With the advent of the Renaissance in Italy, we also begin to find a somewhat different theme both in painting and in sculpture and it is in sculpture that the most memorable series of images of David were accomplished.   Picking up a theme already established in painting, that of the young David with the severed head of Goliath, and beginning with the work of Donatello we begin to see a newly distinct way of imagining the youthful shepherd boy.  
Donatello, David
Italian, 1409
Florence, Museo Nazionale del Bargello












The image is of the contemplative David, thoughtful and somewhat remote from action, either not yet in motion or pondering the effect his action has had on his enemy.1  These are the Davids of Donatello, Rossellino, Verocchio and, of course, of the great David of Michelangelo.  
Donatello, David
Italian, 1430-40s
Florence, Museo Nazionale del Bargello




Bernardo Rossellino, David of the Casa Martelli
Italian, c.1461-1479
Washington, National Gallery of Art





















Andrea del Verrocchio, David
Italian, 1473-75
Florence, Museo Nazionale del Bargello
Michelangelo, David
Italian, 1504
Florence, Galleria dell'Accademia
























These images set the pace for many of their followers and dominated the sculptural image from then on. 

There were occasional reversions to the older, active image, culminating in the powerful, very active David of the young Gianlorenzo Bernini.  
Michelangelo, David and Goliath
Italian, 1509
Vatican City State, Capella Sistina
Titian, David and Goliaath
Italian, 1542-1544
Venice, S. Maria della Salute





















Daniele da Volterra, David and Goliath
Italian, 16th Century
Fontainebleau, Musee national du chateau de Fontainebleau
Gianlorenzo Bernini, David
Italian, 1623-1624
Rome, Galleria Borghese
Bernini always aimed to engage the viewer in the sense of reality created by his works and he certainly does so in the David. 

But in the long run it was the contemplative image that remained the dominant one.  The 17th century saw a steady procession of paintings depicting handsome, mostly semi-nude young men contemplating the severed head of their adversary.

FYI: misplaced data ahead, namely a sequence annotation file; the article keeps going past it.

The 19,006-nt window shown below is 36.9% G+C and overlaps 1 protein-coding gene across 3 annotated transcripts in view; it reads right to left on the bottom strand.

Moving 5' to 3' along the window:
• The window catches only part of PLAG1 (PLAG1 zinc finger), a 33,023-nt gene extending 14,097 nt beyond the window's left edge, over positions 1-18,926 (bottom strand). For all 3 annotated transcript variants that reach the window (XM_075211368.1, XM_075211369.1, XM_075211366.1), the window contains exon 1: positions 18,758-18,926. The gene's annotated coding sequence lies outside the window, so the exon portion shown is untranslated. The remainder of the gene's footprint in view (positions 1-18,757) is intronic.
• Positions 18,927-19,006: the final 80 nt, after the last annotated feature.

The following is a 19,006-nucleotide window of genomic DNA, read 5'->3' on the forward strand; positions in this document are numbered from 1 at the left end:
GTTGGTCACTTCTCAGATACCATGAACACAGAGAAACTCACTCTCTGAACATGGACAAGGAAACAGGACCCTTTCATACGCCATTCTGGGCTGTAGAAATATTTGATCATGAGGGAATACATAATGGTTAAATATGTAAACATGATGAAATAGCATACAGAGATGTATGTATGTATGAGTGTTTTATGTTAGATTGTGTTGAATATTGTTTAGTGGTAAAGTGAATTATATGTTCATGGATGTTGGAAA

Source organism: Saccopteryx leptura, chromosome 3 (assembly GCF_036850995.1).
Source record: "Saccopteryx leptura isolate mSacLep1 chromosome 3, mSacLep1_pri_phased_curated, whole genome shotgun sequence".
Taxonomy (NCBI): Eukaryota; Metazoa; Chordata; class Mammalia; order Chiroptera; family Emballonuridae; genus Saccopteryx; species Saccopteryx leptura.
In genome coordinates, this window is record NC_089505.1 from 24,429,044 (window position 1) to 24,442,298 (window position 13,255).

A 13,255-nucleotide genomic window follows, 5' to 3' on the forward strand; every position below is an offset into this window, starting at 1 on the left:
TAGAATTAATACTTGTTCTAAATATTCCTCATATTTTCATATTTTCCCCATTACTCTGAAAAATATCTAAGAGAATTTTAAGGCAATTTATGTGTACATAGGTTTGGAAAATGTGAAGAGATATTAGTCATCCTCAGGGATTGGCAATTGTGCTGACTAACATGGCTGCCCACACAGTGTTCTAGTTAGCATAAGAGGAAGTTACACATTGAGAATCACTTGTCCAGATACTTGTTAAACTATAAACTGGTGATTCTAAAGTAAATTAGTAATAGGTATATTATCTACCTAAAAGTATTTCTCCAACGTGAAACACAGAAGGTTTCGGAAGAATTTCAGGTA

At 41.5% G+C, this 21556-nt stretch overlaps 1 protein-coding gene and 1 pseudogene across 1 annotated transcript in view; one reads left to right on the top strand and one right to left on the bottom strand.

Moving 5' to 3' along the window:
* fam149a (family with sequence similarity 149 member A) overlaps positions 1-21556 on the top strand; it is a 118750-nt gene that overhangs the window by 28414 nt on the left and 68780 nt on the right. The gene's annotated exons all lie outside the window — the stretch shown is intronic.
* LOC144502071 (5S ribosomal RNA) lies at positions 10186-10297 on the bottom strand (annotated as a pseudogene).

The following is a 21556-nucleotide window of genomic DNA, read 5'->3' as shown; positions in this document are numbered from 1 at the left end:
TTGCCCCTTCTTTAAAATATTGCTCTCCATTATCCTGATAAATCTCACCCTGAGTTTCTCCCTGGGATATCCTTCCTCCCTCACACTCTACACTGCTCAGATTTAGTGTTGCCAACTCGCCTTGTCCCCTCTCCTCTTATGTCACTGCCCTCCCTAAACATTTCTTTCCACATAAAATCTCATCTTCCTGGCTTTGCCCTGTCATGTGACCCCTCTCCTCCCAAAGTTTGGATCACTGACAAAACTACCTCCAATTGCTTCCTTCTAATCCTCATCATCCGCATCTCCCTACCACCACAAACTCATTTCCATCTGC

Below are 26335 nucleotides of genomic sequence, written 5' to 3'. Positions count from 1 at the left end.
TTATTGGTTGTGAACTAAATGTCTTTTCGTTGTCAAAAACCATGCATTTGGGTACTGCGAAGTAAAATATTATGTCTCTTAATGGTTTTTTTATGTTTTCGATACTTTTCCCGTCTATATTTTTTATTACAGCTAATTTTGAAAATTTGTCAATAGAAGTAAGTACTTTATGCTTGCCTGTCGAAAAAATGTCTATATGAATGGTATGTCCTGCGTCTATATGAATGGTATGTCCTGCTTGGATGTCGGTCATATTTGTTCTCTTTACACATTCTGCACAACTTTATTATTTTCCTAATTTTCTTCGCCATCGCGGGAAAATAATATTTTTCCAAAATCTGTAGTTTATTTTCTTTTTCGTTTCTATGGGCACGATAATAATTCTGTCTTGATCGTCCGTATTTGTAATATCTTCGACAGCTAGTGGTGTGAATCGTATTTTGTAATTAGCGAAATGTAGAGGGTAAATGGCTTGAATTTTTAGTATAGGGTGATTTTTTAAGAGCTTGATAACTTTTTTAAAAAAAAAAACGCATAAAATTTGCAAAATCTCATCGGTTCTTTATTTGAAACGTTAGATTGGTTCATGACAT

Guido Reni, David with the Head of Goliath
Italian, 1604-1606
Paris, Musee du Louvre
Caravaggio, David with the Head of Goliath
Italian, 1609-1610
Rome, Galleria Borghese


Orazio Gentileschi, David with the Head of Goliath
Italian, ca.1610
Rome, Galleria Spada

Domenico Fetti, David with the Head of Goliath
Italian, ca. 1620
Windsor, Royal Collection



















t
Valentin de Boulogne, David with the Head of Goliath and Two Soldiers
French, 1620-22
Madrid, Museo Thyssen-Bornemisza

Nicolas Poussin, Triumph of David
French, ca.1630
Madrid, Prado






























Bernardo Strozzi, David with the Head of Goliath
Italian, ca.1635
St. Petersburg, Hermitage Museum


Pier Francesco Mola, David with the Head of Goliath
Italian, 1660-1663
Private Collection




















Only the Dutch seem to have been able to resist this trend.
Rembrandt, David Presenting the Head of Goliath to King Saul
Dutch, 1627
Basel, Offentliche Kunstammlun
Jacob van Oost the Elder
David with the Head of Goliath
Dutch, 1643
St. Petersburg, Hermitage Museum





















But the Donatello inspired image proved to be too strong, going on well into the nineteenth century.
Giovanni Marchiori
David with the Head of Goliath
Italian, 1744
Venice, San Rocco

Antonin Mercie
David with the Head of Goliath
French, 1872
Paris, Musee d'Orsay





















There has been a great deal of ink spilled over the identity of these beautiful young men.  Are they to be construed as depicting David’s simplicity, are they homoerotic in nature or is their beauty to be construed as a sign of God’s favor?  Any and all of these theories have been proposed along with differing dates for the famous Donatello bronze that started the trend.2  Recent argument has tended to attempt to view them in the context of their times and has come to the conclusion that much has been made of little.   Whatever the truth of the matter many of the world's museums have a David to show, though since the 15th century Goliath has been present largely just as a trophy. 
  
© M. Duffy, 2016

1.       Andrew Butterfield, “New Evidence for the Iconography of David in Quattrocento Florence”,  I Tatti Studies in the Italian Renaissance, Vol. 6 (1995), pp. 115-133.
Robert Williams, "Virtus Perficitur": On the Meaning of Donatello’s Bronze "David", Mitteilungen des Kunsthistorischen Institutes in Florenz, 53. Bd., H. 2/3 (2009), pp. 217- 228.